• Recommending your business to someone they know
  • Posting a positive review about your company
  • Giving your brand a shout out on social media
  • Deciding to come back again soon
  • Feeling good about their decision to do business with you

Customer happiness can lead to all these actions and more. If your point-of-sale marketing strategy is inadequate or non-existent, it’s doing nothing to contribute to customer happiness. Now is the time to take a closer look to see what you can improve.

You might also like4 Ps of Loyalty Marketing that Make Our Customers Love Us

6 Ways to Improve Your Point-of-Sale Marketing Game

  1. Ask and Answer

Think about how hard you work to attract customers. Now imagine being able reach nine new prospects every time you made just one customer happy. Happy customers tell an average of nine people about their experience with a brand. One simple thing that you can do at the point-of-sale is to ask the question: Have we made you happy today?

Conversely, For every one customer who voices a complaint, twenty six other unhappy customers might not even speak up and give you the chance to make things right. When a customer complains they are doing you a favor! They are giving you a chance to improve the customer experience in a way that matters. They are giving you a chance to show that you really do care, that the customer truly is #1 with your company.

Customer happiness can lead to 9 referrals, customer dissatisfaction could cost you 16 potential customers. (American Express)

  1. Upsell and Cross-sell

Making recommendations for comparable items or suggesting add-ons, accessories and so on can produce an immediate return on investment. Why do you think waitstaff are trained to ask if you want dessert even while they are handing you the check? Why do you think ecommerce sites show you “you might also like…” and “customers who purchased this also bought…” items when you add something to your cart or prepare to check out?  Even if your happy customer doesn’t take action right away, you’ve also planted the idea, planting the seed for return visits and future purchases.

You’re 14x more likely to sell to an existing customer than a new one (Marketing Metrics)

  1. Get the Sign Up

Getting that email address should be an essential part of any point-of-sale marketing strategy. That email sign up represents a happy customer giving you permission to:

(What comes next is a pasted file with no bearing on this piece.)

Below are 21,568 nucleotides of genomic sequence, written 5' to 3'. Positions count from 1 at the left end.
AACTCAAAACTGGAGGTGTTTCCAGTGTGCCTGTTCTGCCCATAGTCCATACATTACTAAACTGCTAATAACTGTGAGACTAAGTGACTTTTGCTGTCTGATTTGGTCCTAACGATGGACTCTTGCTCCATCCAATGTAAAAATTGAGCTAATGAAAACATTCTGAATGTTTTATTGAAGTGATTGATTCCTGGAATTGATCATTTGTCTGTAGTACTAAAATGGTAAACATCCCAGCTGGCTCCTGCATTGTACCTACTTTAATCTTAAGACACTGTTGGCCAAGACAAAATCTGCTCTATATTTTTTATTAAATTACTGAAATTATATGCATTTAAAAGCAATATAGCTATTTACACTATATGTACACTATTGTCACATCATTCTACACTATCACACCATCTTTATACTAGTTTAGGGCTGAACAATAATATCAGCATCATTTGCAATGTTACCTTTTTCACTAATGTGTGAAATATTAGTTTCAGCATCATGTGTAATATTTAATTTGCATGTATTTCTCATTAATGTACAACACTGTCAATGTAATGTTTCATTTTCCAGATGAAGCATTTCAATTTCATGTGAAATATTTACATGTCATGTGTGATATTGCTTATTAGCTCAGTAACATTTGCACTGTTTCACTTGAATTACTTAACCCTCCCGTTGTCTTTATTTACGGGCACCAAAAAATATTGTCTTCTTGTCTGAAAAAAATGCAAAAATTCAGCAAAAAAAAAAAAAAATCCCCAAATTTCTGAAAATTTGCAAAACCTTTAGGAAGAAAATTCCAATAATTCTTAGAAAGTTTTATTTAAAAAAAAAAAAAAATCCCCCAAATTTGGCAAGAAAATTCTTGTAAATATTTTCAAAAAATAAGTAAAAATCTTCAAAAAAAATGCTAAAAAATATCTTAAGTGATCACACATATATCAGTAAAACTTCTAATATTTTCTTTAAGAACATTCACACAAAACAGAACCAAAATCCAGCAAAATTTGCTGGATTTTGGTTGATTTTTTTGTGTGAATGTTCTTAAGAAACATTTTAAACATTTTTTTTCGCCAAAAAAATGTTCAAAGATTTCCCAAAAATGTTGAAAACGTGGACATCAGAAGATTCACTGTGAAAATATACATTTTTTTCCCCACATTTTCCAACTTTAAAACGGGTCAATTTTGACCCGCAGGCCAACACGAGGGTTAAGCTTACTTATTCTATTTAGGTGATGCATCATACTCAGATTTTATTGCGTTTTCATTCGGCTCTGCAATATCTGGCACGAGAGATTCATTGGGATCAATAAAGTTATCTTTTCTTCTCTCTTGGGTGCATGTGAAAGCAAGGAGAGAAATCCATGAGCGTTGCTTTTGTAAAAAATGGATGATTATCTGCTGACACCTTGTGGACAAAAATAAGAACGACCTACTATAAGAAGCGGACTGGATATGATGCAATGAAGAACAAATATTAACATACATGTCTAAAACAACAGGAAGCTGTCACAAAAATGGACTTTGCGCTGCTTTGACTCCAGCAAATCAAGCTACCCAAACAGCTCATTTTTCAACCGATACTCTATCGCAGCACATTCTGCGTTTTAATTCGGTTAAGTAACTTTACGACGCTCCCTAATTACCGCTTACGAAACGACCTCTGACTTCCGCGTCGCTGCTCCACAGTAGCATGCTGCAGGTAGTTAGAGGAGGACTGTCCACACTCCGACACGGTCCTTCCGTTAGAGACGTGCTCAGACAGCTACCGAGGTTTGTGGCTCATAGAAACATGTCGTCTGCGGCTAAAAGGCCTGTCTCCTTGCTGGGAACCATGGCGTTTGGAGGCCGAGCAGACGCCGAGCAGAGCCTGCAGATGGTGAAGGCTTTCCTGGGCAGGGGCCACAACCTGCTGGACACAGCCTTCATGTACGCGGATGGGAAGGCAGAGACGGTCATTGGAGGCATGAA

• extend offers
  • tell them about events and sales
  • invite them to leave reviews
    • on your website for products/services they would recommend to others
    • on review websites such as Yelp, Google, Facebook and others
  • suggest add-ons and accessories
  • give them more reasons to like your brand
  • encourage them to share your content with friends, family and co-workers
  • invite them to follow you on social media

A 5% increase in retention rate can produce profit increases from 25% to 95%. (Bain & Company)

  1. Roll Out the Red Carpet

Have you stood in your customers’ shoes to know where they experience pain at the point-of-sale? Long queues, clunky processes and a general feeling that they don’t matter to you at the point-of-sale undermines any claims you make about customer service.

The happiest customers spend 140% more annually than the unhappiest customers. (Medallia)

Not only do you have to eliminate unnecessary hurdles at the checkout to make things faster, you also need to go slowly enough to give the customer your full attention and let them take all the time they want.

86% say they’re willing to pay more when the customer experience is better. (American Express)

  1. Say Something, See Something, Do Something

When a customer is gracious enough to say something went wrong in their experience, it’s up to you to see what you can do about it, then do it. Whether their dissatisfaction arose from something that happens to every customer or it was a fluke that just happened to them, whether it’s something that occurred inadvertently or on purpose, when the customer says something, your reaction is everything.

Customer happiness increases 37% when compensated with something of monetary value after a brand makes a mistake. But when the brand adds an actual apology, customer happiness increases 2x as much – to 74%. (Carey School of Business)

  1. Be Human

Are some customers in a hurry? Sure. But even more of them want you to remember that they are people, first, even at the point-of-sale.

“Human service” was ranked more than 2x as high as any other factor (number of channels, rich content, web assistance, social communities) when 9000 consumers ranked the most important aspects of customer support. (Genesys)

Taking time to make a personal connection that has nothing to do with the transaction itself can be a powerfully positive moment at the end of the customer experience.

Bank customers were 6x more likely to feel engaged when they got help quickly, but they were 9x more likely to feel engaged when the bank’s rep offered empathetic service (courteous, willing to help, expressing an understanding of how the customer felt, etc.) (Gallup)


Are you ready for a point-of-sale credit card processing solution that will work with – not against – your efforts to make the customer experience better? We can help! Reach out to us for a free, no-obligation quote for merchant services including payment processing and point-of-sale customer loyalty programs: